Three ethical responsibilities of boards

Ethics Institute of South Africa
27 March 2014

Ethics have become a permanent and pronounced feature of corporate governance. This growth in prominence can be traced through the three versions of the King Codes of Governance for South Africa. King III, the latest code, starts with a chapter on “Ethical leadership and corporate citizenship”.

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Corruption is the enemy of innovation: EthicsSA

Ethics Institute of South Africa
1 April 2014

There’s a view that a certain amount of corruption should be tolerated, especially in emerging economies. Such an approach, so the thinking goes, gives officials the opportunity to become entrepreneurial and this in turn stimulates innovation and the market.

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The gap between law and morality is harming South Africa

Ethics Institute of South Africa
15 April 2014

South Africans all agree that we need to create a more moral society, but we rely too heavily on law alone to produce one. This emphasis on law and legality creates a gap that is being exploited by unscrupulous people in both the public and private sectors to act corruptly. At the root of the problem, argues Professor Deon Rossouw, CEO of the Ethics Institute of South Africa (EthicsSA), is the general tendency to assume that law and morality are basically the same thing.

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Elections alone are not the answer; SA citizens should build an ethical society now

Ethics Institute of South Africa
6 May 2014

Widespread acceptance that corruption is now perhaps the major inhibitor of social progress and justice, and a major contributor to escalating social instability, is giving rise to calls for a more ethical society. Even the President, himself facing accusations of unethical conduct, intermittently makes a call for moral regeneration.

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Unethical behaviour has high social and financial costs—for companies and countries alike

Ethics Institute of South Africa
5 June 2014
By Professor Deon Rossouw, CEO of the Ethics Institute of South Africa

In January this year, JP Morgan, the investment bank, reported a fall of 7.3 percent in fourth-quarter earnings, at least in part as a result of the $1.1 billion in after-tax income it had to pay in legal expenses. These expenses included settlements regarding its failure to report suspicions about the viability of funds administered by Ponzi fraudster, Bernard Madoff. 

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Capitalists themselves in search of a new economic model

Ethics Institute of South Africa
7 July 2014
By Professor Deon Rossouw, CEO, Ethics Institute of South Africa

I have previously written about capitalism’s crisis of legitimacy in the wake of Marikana. The recently ended strike in the platinum sector further underlined some of the fault lines in the structure of our economy. And although the strike is now over, its long-term effects on the miners and the industry itself have yet to become apparent.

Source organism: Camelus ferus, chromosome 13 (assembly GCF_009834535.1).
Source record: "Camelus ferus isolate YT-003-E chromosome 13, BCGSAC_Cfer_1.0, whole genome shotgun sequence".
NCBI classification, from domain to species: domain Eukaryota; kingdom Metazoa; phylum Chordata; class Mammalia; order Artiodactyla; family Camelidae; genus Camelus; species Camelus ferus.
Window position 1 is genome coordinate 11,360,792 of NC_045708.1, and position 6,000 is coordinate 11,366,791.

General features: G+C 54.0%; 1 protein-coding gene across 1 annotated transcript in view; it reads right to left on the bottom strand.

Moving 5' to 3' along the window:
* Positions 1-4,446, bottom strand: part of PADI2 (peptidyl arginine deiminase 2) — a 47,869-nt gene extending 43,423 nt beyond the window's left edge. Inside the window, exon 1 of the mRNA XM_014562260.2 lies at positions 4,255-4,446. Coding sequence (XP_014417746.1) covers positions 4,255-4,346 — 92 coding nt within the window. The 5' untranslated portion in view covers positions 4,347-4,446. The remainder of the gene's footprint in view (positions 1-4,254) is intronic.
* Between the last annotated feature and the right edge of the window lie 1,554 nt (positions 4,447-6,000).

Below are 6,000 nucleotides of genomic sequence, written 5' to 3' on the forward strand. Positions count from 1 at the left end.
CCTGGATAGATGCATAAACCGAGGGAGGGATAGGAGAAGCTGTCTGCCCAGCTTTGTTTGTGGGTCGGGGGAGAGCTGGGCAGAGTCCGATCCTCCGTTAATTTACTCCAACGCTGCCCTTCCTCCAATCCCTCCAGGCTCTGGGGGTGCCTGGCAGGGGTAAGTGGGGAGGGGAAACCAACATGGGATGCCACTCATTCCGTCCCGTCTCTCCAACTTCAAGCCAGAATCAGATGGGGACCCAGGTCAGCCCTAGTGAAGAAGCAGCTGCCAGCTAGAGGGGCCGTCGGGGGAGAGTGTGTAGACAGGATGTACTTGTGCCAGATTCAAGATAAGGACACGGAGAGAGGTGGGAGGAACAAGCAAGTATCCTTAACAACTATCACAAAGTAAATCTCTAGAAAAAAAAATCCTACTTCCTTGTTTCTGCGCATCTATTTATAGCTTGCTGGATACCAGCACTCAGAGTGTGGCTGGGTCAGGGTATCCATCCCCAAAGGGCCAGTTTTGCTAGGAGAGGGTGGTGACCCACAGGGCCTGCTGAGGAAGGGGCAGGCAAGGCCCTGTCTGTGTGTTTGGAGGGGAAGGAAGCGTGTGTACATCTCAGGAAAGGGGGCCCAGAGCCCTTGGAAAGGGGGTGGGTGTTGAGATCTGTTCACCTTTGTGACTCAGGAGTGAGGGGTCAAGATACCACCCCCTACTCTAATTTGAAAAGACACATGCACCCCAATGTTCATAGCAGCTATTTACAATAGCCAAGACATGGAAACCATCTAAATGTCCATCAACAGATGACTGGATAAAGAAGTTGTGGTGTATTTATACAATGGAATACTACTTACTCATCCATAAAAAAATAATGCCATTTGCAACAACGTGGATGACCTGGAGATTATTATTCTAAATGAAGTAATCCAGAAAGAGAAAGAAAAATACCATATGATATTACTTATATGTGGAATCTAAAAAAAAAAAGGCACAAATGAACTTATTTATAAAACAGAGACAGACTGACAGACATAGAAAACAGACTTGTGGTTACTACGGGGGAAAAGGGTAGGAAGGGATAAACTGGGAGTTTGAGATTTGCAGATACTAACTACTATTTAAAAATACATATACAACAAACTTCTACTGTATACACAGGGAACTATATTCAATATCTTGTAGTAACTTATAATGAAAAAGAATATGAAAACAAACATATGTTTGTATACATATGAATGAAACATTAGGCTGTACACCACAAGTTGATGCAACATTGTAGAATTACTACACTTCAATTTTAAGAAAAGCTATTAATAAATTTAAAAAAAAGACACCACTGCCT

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Nkandla: Flaws in Executive Code of Ethics need urgent attention

Ethics Institute of South Africa
25 July 2014

President Zuma’s failure to meet the deadline for presenting his response to the Public Protector’s Nkandla report, demonstrates the urgent need to fix the existing Code of Ethics for national and provincial cabinet ministers and their deputies.

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Is your organisation ethical? Seven questions you should be asking

Ethics Institute of South Africa
1 July 2014

Most organisations within the public and private sectors accept that they need to be ethical in order to improve performance, build trust with stakeholders and achieve long-term success. But many of them struggle to integrate ethics into the way they do business—especially when nobody is watching.

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Africans indentify seven strategies for promoting ethics and corporate responsibility

Four ethical priorities for South Africa in 2013

Media Release
EthicsSA
21 January 2013

Few South Africans would argue with the view that our country is at a crossroads, with a set of interrelated challenges threatening to undermine the social fabric of our democracy. “To put the country back on track for a prosperous future and fulfil the promises of our transition, we need to focus on four key areas,” says Deon Rossouw, CEO of the Ethics Institute of South Africa (EthicsSA).

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Moral regeneration has to be an inside job

Opinion Piece
EthicsSA
14 February 2013

There’s no doubt that South Africans are finally waking up to the fact that we need to reset our nation’s moral compass. Just let’s be clear: this is not something that we can outsource to the state. The buck stops with communities.
By Deon Rossouw, CEO, the Ethics Institute of South Africa

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